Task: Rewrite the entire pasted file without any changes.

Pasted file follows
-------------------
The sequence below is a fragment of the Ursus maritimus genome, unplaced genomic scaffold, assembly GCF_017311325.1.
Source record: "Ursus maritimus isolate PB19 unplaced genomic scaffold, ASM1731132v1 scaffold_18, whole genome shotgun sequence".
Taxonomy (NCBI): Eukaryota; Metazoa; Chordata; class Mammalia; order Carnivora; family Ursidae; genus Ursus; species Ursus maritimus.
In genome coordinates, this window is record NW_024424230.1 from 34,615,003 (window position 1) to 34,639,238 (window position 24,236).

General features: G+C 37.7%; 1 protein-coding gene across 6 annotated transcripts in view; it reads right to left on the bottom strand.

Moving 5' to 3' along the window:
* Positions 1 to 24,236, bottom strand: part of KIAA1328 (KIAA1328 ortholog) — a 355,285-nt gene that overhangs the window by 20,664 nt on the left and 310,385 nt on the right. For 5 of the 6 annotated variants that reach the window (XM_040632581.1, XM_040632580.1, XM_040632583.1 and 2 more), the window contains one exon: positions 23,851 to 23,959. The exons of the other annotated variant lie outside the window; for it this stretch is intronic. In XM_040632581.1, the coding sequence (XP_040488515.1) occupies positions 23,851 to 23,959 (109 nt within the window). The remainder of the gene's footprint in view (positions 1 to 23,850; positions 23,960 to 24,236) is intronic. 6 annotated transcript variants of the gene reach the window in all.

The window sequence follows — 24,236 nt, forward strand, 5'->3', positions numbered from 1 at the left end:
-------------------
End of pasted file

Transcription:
The sequence below is a fragment of the Ursus maritimus genome, unplaced genomic scaffold, assembly GCF_017311325.1.
Source record: "Ursus maritimus isolate PB19 unplaced genomic scaffold, ASM1731132v1 scaffold_18, whole genome shotgun sequence".
Taxonomy (NCBI): Eukaryota; Metazoa; Chordata; class Mammalia; order Carnivora; family Ursidae; genus Ursus; species Ursus maritimus.
In genome coordinates, this window is record NW_024424230.1 from 34,615,003 (window position 1) to 34,639,238 (window position 24,236).

General features: G+C 37.7%; 1 protein-coding gene across 6 annotated transcripts in view; it reads right to left on the bottom strand.

Moving 5' to 3' along the window:
* Positions 1 to 24,236, bottom strand: part of KIAA1328 (KIAA1328 ortholog) — a 355,285-nt gene that overhangs the window by 20,664 nt on the left and 310,385 nt on the right. For 5 of the 6 annotated variants that reach the window (XM_040632581.1, XM_040632580.1, XM_040632583.1 and 2 more), the window contains one exon: positions 23,851 to 23,959. The exons of the other annotated variant lie outside the window; for it this stretch is intronic. In XM_040632581.1, the coding sequence (XP_040488515.1) occupies positions 23,851 to 23,959 (109 nt within the window). The remainder of the gene's footprint in view (positions 1 to 23,850; positions 23,960 to 24,236) is intronic. 6 annotated transcript variants of the gene reach the window in all.

The window sequence follows — 24,236 nt, forward strand, 5'->3', positions numbered from 1 at the left end: